Air Bags Are Not the Perfect Sentinel
Air bags are supposed to be silent sentinels that protect a car’s occupants, but some motorists are discovering that the computer-controlled pyrotechnic devices can play dirty tricks.
General Motors this month recalled 103,000 Cadillacs and 863,000 Cavaliers and Sunbirds after hundreds of drivers reported that their air-bag systems were deploying when there were no accidents.
As air bags become more prevalent, more and more drivers are complaining that the devices are oversensitive to encounters with bumps, potholes, curbs and other jarring experiences that are part of routine driving.
Take the example of Patty Skale of San Diego, who wrote to Your Wheels earlier this year about her 19-year-old son’s 1995 Mustang. While rounding a corner, her son hit a curb and both air bags triggered. Skale was told by her mechanic that it would cost $1,800 to replace the bags; when she tried to find a less expensive alternative, she discovered that nobody was willing to install salvage bags from a junkyard.
The National Highway Traffic Safety Administration has investigated reports of oversensitive deployment of air bags in vehicles manufactured by Chrysler, Mitsubishi, Subaru and Mazda. In all, NHTSA received more than 600 complaints of oversensitive deployments between 1994 and 1997.
In many cases, the problem of inadvertent air-bag deployment is far worse than just the cost. GM acknowledges that 39 occupants were injured in 70 reported cases of oversensitive deployments in Cadillacs. The Cavalier and Sunbird models had 231 instances of improper deployments that caused 91 injuries.
What kind of injuries? They range from minor cuts and bruises to broken arms. Arm and wrist injuries are not uncommon for drivers in air-bag deployments, because of how the steering wheel is grasped.
The issue raises the question of whether some bags are less effective or more dangerous than others. Federal officials say that they have no evidence of major performance discrepancies among bags.
“If we thought there were characteristics that defined one air bag as having risks and another as not having risks, we would be the first to announce that,” said Philip Recht, deputy administrator of NHTSA. “We have not seen this data so far.”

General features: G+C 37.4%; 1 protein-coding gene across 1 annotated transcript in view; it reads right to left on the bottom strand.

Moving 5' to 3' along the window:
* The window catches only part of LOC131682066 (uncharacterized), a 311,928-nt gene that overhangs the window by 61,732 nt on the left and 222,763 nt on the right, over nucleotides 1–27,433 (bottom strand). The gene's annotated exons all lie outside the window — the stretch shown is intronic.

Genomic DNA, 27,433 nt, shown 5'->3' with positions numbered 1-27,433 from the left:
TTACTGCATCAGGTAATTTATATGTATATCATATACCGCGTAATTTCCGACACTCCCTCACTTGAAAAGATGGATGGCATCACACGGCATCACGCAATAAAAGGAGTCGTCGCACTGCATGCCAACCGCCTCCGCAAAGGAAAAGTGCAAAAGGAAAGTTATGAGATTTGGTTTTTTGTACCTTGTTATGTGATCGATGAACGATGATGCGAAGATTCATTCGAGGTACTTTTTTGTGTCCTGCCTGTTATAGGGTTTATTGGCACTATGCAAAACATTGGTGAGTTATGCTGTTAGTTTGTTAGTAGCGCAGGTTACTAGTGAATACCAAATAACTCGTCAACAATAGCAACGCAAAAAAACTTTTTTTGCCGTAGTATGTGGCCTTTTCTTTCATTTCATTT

Software is at fault in many of the cases in which air bags pop on their own.
With the Cavalier and Sunbird, GM said, the algorithms (or software equations) that controlled the bags were flawed. As a result, the bags would deploy when the cars absorbed shocks to the floor, as in cases in which lumber or rocks were hit in the roadway, said GM spokesman Kyle Johnson. The company will reprogram the air-bag computers in the recalls.
The Cadillac problem was that the air-bag computer was unsealed and located on the floor, where it could become soaked if the windows were left down in a storm or a carwash. The solution is to install sealed computers.
Exactly when an air bag should trigger is quite complex, and not dependent simply on the speed of the crash, Johnson said. With the precise measurements of an accelerometer, a sensor that measures crash forces, a car’s computer can determine how metal is being crushed, the overall drop in speed and what kind of collision is occurring.
Federal standards do not dictate when an air bag should deploy--only that the system is supposed to protect a belted or unbelted standard male dummy in a 30-mph crash test, said Tim Hurd, a spokesman at NHTSA. It is left to manufacturers to decide whether the bags will deploy at crash speeds of 25 mph or lower.
Johnson said GM tries to strike a balance between protecting occupants in major accidents and subjecting them to the risk of injury if the air bags deploy in minor accidents.
“Air bags are powerful devices,” Johnson said.
Buyers have to take it as an article of faith that manufacturers’ software and sensors strike the correct balance. Proponents say that 2.4 million air bags have deployed in the last 10 years and saved more than 3,000 lives.
But oversensitive deployments remain a black eye for air bags. Controversy erupted last year when it was disclosed that air bags had killed 108 people, mainly children and small-stature adults, in low-speed collisions that otherwise would not have been fatal.
At the very least, it is now clear that air bags are not without both safety and financial risks.
Times staff writer Ralph Vartabedian cannot answer mail personally but will attempt to respond in this column to automotive questions of general interest. Do not telephone. Write to Your Wheels, 1875 I St. N.W., No. 1100, Washington, DC 20006.
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